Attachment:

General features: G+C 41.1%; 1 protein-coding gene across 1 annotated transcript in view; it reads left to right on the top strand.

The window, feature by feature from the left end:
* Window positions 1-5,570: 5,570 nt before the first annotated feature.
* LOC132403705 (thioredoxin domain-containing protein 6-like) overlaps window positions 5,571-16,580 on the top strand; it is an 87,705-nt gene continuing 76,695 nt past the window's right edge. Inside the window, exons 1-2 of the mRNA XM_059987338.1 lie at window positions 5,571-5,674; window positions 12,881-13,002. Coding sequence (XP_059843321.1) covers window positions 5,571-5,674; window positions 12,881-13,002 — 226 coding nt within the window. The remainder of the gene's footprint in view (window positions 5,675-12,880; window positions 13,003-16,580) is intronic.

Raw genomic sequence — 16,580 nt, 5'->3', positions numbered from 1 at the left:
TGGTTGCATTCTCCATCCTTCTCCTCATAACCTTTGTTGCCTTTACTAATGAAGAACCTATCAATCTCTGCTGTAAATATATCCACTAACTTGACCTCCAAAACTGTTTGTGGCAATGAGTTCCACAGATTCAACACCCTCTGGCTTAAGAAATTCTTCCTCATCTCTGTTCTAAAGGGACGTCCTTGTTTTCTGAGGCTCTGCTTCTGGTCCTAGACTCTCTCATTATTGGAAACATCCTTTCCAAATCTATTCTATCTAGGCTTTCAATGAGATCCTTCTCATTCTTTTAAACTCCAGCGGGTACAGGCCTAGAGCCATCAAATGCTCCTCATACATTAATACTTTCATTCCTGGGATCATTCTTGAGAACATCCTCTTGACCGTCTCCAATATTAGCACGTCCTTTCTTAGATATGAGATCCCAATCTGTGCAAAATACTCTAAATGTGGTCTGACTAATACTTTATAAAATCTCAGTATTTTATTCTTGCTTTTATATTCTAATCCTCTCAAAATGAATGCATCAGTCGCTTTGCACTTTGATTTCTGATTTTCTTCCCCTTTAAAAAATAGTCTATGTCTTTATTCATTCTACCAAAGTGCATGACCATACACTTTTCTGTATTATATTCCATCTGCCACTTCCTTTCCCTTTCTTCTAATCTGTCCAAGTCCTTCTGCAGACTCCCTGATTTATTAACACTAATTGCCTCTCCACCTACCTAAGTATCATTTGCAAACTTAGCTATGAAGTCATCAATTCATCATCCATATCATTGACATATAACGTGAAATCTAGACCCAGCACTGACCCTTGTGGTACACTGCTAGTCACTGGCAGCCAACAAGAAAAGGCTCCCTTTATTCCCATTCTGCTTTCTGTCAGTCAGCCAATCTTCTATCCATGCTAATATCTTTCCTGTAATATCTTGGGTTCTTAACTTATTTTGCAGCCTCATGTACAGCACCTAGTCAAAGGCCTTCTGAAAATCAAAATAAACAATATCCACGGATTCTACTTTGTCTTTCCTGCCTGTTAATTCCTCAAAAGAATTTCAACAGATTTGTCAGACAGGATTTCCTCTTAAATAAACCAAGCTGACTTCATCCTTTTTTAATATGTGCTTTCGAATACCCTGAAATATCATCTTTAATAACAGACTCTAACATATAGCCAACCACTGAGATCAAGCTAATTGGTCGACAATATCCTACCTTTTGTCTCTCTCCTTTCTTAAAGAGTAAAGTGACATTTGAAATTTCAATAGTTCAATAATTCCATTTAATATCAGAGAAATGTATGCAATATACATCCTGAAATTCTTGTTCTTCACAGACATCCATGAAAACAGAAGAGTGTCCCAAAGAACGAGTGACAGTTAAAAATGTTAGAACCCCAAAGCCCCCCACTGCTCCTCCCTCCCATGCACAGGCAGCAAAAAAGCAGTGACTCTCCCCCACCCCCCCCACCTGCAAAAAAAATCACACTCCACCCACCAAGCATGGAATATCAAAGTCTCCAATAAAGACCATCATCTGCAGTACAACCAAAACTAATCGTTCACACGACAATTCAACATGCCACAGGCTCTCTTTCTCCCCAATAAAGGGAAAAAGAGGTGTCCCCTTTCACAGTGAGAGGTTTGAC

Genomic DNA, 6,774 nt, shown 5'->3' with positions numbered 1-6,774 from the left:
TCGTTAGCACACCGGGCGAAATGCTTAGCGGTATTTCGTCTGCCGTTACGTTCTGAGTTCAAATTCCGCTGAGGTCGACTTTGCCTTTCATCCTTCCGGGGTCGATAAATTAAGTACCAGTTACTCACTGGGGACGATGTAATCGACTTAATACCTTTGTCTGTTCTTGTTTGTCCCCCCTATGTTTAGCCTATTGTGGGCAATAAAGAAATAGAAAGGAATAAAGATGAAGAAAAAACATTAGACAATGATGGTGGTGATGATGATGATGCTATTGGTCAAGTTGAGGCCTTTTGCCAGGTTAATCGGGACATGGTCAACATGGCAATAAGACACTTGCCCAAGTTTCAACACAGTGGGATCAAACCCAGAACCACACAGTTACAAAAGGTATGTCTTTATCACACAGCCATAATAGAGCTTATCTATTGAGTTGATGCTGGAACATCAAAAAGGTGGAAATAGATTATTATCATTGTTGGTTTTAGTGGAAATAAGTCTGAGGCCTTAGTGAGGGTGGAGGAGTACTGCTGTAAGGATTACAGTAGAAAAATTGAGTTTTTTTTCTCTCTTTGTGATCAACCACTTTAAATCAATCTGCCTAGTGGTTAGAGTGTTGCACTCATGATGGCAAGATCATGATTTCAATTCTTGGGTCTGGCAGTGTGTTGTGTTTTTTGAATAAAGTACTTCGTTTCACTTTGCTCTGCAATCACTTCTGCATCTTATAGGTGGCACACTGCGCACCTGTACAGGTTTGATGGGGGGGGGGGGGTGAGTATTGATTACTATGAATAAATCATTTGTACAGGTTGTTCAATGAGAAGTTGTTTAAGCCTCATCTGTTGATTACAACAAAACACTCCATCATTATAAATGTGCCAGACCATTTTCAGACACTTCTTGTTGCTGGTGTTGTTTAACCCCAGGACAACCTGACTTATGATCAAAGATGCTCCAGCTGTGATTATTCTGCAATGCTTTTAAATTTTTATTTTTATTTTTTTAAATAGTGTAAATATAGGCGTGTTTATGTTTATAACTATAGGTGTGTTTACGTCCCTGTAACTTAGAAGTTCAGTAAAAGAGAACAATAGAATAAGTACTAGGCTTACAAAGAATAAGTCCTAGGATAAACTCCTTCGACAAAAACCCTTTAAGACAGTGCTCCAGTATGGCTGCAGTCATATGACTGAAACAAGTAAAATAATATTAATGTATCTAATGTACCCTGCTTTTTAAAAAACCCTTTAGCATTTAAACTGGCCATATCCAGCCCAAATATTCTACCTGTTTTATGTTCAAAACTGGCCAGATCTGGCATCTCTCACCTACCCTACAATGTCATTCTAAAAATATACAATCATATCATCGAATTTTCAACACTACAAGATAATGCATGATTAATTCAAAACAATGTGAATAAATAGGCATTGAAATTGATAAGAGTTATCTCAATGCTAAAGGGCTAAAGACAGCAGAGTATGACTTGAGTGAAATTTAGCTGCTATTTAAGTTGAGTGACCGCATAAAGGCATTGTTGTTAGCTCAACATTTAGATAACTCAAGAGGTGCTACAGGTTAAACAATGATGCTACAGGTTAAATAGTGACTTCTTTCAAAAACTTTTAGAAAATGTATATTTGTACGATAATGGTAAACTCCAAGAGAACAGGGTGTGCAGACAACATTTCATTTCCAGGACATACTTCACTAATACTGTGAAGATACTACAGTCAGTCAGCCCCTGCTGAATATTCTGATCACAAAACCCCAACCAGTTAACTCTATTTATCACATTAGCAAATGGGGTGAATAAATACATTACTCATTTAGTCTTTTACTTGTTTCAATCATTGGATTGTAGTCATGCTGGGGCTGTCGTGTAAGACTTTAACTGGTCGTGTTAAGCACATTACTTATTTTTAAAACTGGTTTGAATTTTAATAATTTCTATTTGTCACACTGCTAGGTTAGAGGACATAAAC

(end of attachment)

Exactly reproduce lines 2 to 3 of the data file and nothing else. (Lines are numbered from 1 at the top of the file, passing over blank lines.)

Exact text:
The window, feature by feature from the left end:
* Window positions 1-5,570: 5,570 nt before the first annotated feature.